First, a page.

Everything worked for it. A compelling story, adapted extraordinary well by the author and the young director in charge and breaking through. The film’s editing, topped with a memorable musical score, and a cast performances that were second to none in this or any other year. Of course, The Academy being who they are, missteps were bound to happen and immune this film was not. Its noted cinematographer, Gordon Willis, was not even nominated for his splendid work on the picture.

And one of the all-time great — read infamous – Oscar mistakes occurred when Coppola lost the Best Director award to Cabaret‘s Bob Fosse that year (and this comes from a diehard Fosse fan, mind you).

This modern classic would go on to spawn what many argue to be the best sequel ever in The Godfather Part II, two years later. It’s a remnant few in cinema can lay claim upon, let alone Oscar winners. I cannot give a number to the articles, opinions, or comments I’ve read through the years that state the 1974 Best Picture was as good as, or even exceeded, the original film. It’s a valid assertion. Coppola, again at the helm, would finally pick up the Director’s Oscar for something more than worthy and way beyond the dreaded ‘make up’ call.

The follow-up successfully used material not adapted from the novel and additional story supplied by the author to great effect. Yet, I’d counter that ‘better’ contention with this. Part II succeeds because it is a sequel. It builds beautifully upon a foundation already laid out by The Godfather. Without it, the continuation doesn’t exist. Only the renowned 1972 film can stand alone. It is why that distinct pair of films continues to be the best one-two punch ever for a decade in motion pictures, and one known for its share of haymakers.

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25 Responses to “The Best Picture Project: The Godfather (1972)”

  1. iluvcinema


    This is a great analysis that puts The Godfather into a wonderfully accessible cinematic and cinematically relevant frame.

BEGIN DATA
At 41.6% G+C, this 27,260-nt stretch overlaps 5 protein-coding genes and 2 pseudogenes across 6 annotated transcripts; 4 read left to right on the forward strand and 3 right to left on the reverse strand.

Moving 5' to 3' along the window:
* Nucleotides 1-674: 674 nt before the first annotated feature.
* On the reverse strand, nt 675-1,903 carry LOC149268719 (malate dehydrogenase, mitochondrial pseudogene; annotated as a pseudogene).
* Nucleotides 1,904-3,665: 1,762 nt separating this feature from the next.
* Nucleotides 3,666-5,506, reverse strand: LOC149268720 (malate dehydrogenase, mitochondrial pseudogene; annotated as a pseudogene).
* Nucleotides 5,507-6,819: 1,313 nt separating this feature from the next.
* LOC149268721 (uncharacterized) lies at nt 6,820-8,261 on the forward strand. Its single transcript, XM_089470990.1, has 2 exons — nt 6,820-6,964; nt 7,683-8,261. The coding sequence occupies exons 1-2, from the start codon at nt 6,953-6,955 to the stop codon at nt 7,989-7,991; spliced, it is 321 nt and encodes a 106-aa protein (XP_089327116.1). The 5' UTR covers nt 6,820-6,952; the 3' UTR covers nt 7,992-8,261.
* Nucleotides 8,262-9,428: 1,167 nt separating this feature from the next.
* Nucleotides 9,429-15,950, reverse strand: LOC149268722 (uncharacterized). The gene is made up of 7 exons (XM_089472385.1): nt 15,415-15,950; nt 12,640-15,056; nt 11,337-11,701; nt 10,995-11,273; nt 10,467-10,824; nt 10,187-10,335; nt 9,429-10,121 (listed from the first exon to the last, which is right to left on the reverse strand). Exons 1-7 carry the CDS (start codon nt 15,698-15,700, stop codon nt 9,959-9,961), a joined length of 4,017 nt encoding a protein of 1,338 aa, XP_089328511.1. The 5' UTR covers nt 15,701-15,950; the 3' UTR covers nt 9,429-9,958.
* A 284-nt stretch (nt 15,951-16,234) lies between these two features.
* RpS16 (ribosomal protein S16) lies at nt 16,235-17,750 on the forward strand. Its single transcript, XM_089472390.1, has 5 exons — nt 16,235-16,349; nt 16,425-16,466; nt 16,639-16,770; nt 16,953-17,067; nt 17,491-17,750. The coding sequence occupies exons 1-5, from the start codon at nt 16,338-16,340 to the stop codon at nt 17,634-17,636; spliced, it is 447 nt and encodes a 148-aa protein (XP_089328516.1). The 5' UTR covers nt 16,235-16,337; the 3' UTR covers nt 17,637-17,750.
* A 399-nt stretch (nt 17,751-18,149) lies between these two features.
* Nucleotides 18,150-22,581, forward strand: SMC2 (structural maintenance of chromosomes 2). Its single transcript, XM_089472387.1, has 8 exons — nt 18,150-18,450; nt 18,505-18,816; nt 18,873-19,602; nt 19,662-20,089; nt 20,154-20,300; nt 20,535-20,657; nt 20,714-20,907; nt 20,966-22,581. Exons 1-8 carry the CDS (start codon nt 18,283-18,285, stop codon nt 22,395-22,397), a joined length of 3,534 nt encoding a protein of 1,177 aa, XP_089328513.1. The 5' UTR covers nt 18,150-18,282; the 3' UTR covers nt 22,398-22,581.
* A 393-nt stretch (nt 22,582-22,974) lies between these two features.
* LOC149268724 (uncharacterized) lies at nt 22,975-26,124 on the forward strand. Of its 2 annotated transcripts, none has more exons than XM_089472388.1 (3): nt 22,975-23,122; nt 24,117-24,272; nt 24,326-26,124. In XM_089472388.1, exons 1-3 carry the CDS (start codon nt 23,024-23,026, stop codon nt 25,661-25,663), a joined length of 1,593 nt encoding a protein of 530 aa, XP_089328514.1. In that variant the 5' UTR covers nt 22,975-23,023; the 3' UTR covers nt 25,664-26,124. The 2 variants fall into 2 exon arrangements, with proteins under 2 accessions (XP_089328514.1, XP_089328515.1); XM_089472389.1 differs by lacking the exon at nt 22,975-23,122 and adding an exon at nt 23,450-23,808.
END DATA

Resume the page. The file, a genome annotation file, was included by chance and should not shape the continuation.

Excellent perspective!

  2. Marianne

    I always liked Diane Keaton’s part. I wondered what I would do if I were her. It’s an amazing film and the fact almost anyone can quote it and everyone recognizes it shows how affective it was/is.

    • le0pard13

      Hey, Marianne. I very much agree with you about the film and Diane Keaton’s role. She could have gotten lost in this male heavy cast of characters, but surely wasn’t. She’s memorable in a way that’s as poignant as Michael’s decisions in the story. Thanks for reading and adding to this, my friend.

  3. rtm

    I’m so glad you decided to go with this film, Michael! Growing up with my two brothers who adored this film, I totally see why this absolutely deserved a Best Picture win. It’s such a complex story and full of intriguing, brutal characters, no wonder it’s become such an enduring classic.

    I had no idea Coppola was almost replaced by Elia Kazan, that’s so interesting. It’s a pity that he lost the Best Director award that year.

    Thanks again for taking part, I REALLY appreciate you taking the time.

    • le0pard13

      Well, when you offered me some Best Picture from the 70s it was a pretty instant choice on my part. ‘The Godfather’ is everything you say it is. And Coppola’s role in the final result, even over the inane selection for Best Director, is pretty self-evident. His and the film’s success are joined at the hip. Thank you so much for the invitation, your wonderful encouragement, and comment, Ruth.

  4. NeverTooEarlyMP

    Great review. I’d forgotten that this was one of the years when Picture and Director split. I suspect it’s one of those cases where Fosse had been in the industry longer, and as a result the popularity factor gave him the lead.

    I’ve always wondered how much the sequel win helps in making this one of the more well-known Oscar winners in history. It was always destined to be a classic, but the double win makes the series a classic!

    • le0pard13